This past May 3rd was slightly different; I recently just moved to Cairo and I celebrated my birthday with my dear gift from God friend, Dr. Mo (yes also a Mo), and yes ALSO happened to be born on the same day. And since my last article tackled the Bunny Man, a sense of betrayal and guilt would have ghosted me if I was to ignore Mr. Torero.
Dr. Mo has a fascination with silver jewelry for men, so I was referred to this silver shop in Zamalek which saved my gift hunting mission, as my eyes immediately fell upon a double wrap silver ring made by hand with an intricate weave motif similar to that of a Bottega. As we exchanged gifts that night over dinner along with Mo’s friends whom he had wanted me to meet, I was so sure that as soon as Mo would unwrapped his gift he would immediately utter “OMG this is so me” I can’t go wrong with another May 3rd I know them by heart especially that my father and brother are also born on that same day. Few seconds of silence before Mo expressed genuinely “But where would I wear this? Isn’t this quite eccentric on a MAN?”
There it was crystal clear “MALE TOXICITY IN FASHION” Going back home that night in my Uber, I found myself thinking a lot about what a simple double wrap silver ring on an Arab man specifically would signify, forgetting that precisely that night I had a hard time trying to put on something from my own men’s latest collection. I didn’t feel comfortable wearing my own designs to a dinner; I don’t practice what I preach? I forget that in the early days of America, women wearing pants was extremely scandalous, and now it’s completely accepted by society. Why, then, is wearing jewelry any different? I should be able to wear anything without being judged and called “unmanly.”
The masculine powerful Taurus in both of us that night out shadowed all the other characteristics that this unique earth sign celebrates. Wait a minute, can we just pause, rewind? In astrology, Taurus is ruled by the planet Venus, which is associated with love, beauty, and creativity. I am a beautiful man when I can celebrate my “feminine” qualities too. Easy said honey.
The symbol of the Taurus has appeared in various forms in fashion history, inspiring designers with its rich mythology and symbolism. The bull itself is a highly virile and dominant animal and has been used to echo strength, loyalty, and virility throughout history. In the modern-day fashion scene, Taurine designs are still popular, with fashion houses drawing inspiration from the animal. If we look back, Alexander McQueen’s collection for S/S 2010 featured several Taurine designs. Gucci 2020 men’s collection, also featured coats, blazers, and suits with red accents, a colour associated with the Taurus zodiac sign. But regardless of how inspiring the sign has been and will continue to be, I don’t want to be committing an “hors sujet” The notion of male toxicity in fashion refers to the toxic judgements, behaviors, and dogmas that are often present in men’s style fashion entourage. These behaviours prolong harmful gender stereotypes and contribute to a culture of toxic identities. I do not fit into traditional masculine norms, I don’t want to fit!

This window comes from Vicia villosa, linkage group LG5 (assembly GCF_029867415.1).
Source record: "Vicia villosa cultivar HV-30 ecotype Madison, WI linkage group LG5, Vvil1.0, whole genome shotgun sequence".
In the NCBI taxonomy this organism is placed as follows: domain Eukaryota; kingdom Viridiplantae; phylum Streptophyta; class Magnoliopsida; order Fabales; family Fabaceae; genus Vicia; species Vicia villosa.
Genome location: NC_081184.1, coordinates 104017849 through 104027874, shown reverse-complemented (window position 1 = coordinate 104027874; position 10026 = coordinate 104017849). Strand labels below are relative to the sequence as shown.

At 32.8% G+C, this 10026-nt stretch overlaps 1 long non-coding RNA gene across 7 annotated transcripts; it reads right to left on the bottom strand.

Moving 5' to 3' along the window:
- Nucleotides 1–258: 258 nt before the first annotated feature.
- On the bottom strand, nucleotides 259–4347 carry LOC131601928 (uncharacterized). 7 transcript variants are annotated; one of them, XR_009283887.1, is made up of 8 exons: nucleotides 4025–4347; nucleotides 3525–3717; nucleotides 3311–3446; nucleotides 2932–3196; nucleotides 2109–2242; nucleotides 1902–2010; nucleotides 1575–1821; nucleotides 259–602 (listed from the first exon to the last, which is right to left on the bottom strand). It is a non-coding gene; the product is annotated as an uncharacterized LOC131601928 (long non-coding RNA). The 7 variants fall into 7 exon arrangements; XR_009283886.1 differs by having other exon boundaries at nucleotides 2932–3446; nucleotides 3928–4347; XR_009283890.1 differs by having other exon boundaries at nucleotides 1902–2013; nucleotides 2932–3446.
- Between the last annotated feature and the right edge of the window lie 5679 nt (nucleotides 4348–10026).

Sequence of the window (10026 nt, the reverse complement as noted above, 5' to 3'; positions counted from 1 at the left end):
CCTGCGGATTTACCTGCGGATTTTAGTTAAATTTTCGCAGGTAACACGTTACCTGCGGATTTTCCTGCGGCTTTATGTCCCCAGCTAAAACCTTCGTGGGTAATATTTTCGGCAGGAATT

Toxic masculinity is all around us. Toy aisles that are separated by gender, young boys being taught to act tough and refrain from showing emotion and men being expected to dress a certain way are all examples of gender stereotypes that can prevent boys and men from exploring their interests. Being a man isn’t a set of behaviour, we can look away from ugliness and spread our eyes on beauty and playfulness. “Yeah I bet your daddy’s real proud of how his little girl turned out.” I know that some of you identity battle fighters out there have heard worse, but the battle of self-expression is so worth it and the journey is rewarding.
On my birthday I make a wish; Olé 1 to those of you who embrace individuality, to designers who are making conscious efforts to blur the very rigid lines between genders. Olé to the bright pink in the Torero’s cape and to you my friend for being real. Happy Birthday.
1 There is some debate as to the origin of the word olé, but general consensus is that it comes from the Arabic word for God, Allah. The Spanish language is heavily influenced by Arabic thanks to 700 years of Moorish occupation.